Skinny tires would be better, lowest friction and smooth ride on the iron road.

  7. The railroads banned these decades ago when people couldn’t get out of the way. I guess the “I can make it” must be a dominant gene. Would be a cool way to take advantage of abandon tracks though.

  8. As someone who volunteers at a historic passenger railway that does not have enough volunteers to keep the track neat and tidy (so it *looks* abandoned to the untrained eye), please PLEASE do not do this without explicit permission from the owners of the rail line. Here are a few reasons:

    1. Even if track looks abandoned, it might not be. We have one “active” rail line around here that only gets used about once every three years, sometimes longer.

    2. If there happens to ever be a train on the tracks, they almost certainly will not be able to stop in time, and you probably won’t be able to ditch in time if you’re on a curve.

    3. If the track is truly abandoned, it’s likely out of gauge, making it very difficult to run on without thick wheels.

    4. If it’s truly abandoned and not actively maintained, vegetation and downed branches can sneak up on you pretty quickly. Would not be fun to hit.

    5. Freezing and loads running over rails can make them brittle where they eventually split. Unless it’s properly maintained and inspected, you might just end up with chunks of rail in front of you where you can’t stop.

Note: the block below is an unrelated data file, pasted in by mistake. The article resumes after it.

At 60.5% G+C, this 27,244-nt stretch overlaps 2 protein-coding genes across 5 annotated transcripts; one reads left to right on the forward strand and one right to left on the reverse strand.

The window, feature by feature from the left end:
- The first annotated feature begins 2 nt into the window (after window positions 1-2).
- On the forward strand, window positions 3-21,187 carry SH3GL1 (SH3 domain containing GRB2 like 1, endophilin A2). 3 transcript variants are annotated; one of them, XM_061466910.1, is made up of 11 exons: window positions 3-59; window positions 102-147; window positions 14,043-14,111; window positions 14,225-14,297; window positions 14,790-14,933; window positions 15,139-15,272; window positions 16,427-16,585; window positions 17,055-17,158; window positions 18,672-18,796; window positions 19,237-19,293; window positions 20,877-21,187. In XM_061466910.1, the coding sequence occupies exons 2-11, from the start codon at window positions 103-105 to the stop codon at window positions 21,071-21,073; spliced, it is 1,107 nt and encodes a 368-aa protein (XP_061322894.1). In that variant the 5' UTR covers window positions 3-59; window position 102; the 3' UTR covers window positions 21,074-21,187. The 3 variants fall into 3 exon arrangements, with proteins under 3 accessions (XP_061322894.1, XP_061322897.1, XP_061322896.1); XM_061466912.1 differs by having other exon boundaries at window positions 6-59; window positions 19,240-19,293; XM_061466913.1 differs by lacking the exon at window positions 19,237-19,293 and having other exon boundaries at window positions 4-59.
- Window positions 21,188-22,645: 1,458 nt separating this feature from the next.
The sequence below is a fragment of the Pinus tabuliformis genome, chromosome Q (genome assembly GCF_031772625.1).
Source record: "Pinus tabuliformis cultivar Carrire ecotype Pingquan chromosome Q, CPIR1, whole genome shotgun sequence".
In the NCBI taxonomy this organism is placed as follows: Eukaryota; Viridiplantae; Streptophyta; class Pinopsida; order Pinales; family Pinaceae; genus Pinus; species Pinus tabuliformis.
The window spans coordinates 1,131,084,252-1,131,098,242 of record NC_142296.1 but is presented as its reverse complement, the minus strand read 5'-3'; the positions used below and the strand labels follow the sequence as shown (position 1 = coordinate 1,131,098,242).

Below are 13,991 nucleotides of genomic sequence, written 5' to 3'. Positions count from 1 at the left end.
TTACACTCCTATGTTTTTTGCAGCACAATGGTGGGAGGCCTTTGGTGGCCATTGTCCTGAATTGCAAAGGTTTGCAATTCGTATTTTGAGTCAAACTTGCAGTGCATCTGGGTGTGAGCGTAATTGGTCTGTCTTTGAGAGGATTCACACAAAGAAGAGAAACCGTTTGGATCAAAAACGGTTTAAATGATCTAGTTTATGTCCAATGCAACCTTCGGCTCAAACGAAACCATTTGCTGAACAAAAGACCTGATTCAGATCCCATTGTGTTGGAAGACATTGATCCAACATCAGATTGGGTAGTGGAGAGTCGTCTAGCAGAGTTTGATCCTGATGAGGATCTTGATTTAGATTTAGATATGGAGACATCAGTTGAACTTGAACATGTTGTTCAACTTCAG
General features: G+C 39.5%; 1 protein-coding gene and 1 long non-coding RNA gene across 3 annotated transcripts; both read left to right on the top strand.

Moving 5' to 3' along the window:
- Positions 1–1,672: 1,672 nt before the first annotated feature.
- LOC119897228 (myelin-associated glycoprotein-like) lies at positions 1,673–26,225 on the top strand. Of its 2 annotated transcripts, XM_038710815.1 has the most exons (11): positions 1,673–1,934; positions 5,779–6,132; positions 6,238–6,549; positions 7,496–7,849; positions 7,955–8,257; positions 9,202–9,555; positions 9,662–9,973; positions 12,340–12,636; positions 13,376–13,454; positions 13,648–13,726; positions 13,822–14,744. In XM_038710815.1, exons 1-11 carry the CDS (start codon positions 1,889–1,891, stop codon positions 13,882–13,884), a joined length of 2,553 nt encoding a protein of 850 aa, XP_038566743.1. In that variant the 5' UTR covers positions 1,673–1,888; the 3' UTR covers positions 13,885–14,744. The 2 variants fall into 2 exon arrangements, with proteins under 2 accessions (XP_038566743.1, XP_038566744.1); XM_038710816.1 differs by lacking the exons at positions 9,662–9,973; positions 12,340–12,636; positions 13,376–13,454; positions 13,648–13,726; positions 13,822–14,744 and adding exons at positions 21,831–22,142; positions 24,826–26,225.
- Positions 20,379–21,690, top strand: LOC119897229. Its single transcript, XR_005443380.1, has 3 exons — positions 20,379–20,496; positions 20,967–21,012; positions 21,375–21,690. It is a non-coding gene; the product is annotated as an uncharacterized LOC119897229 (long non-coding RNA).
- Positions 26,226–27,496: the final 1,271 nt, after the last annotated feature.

6. Rails are slippery. Take it from experience – they’re slipperier than you think, even in good conditions, and even if you already think they’re slippery. Not good to step on.

    7. Old wooden ties tend to splinter into large sharp chunks. I’ve been on maintenance of way duty for a few weeks now replacing ties – they do not degrade well.

    8. You’ll drive the railroad’s rules enforcer(s) crazy if they ever catch you. If it’s a volunteer, it will not be a fun day for them. For larger railroads, railroad police are generally full-fledged police with power to enforce rules if necessary, and there can be consequences for trespassing.

    Now, with all of that said, I know people who take light-duty vehicles out on the track I volunteer to help maintain all the time. I’ve ridden them before – it’s quite fun. There are even certain days where no full-size trains are allowed on the tracks so light-duty vehicles have free reign. But they’re only out at times that have already been okayed by the railroad.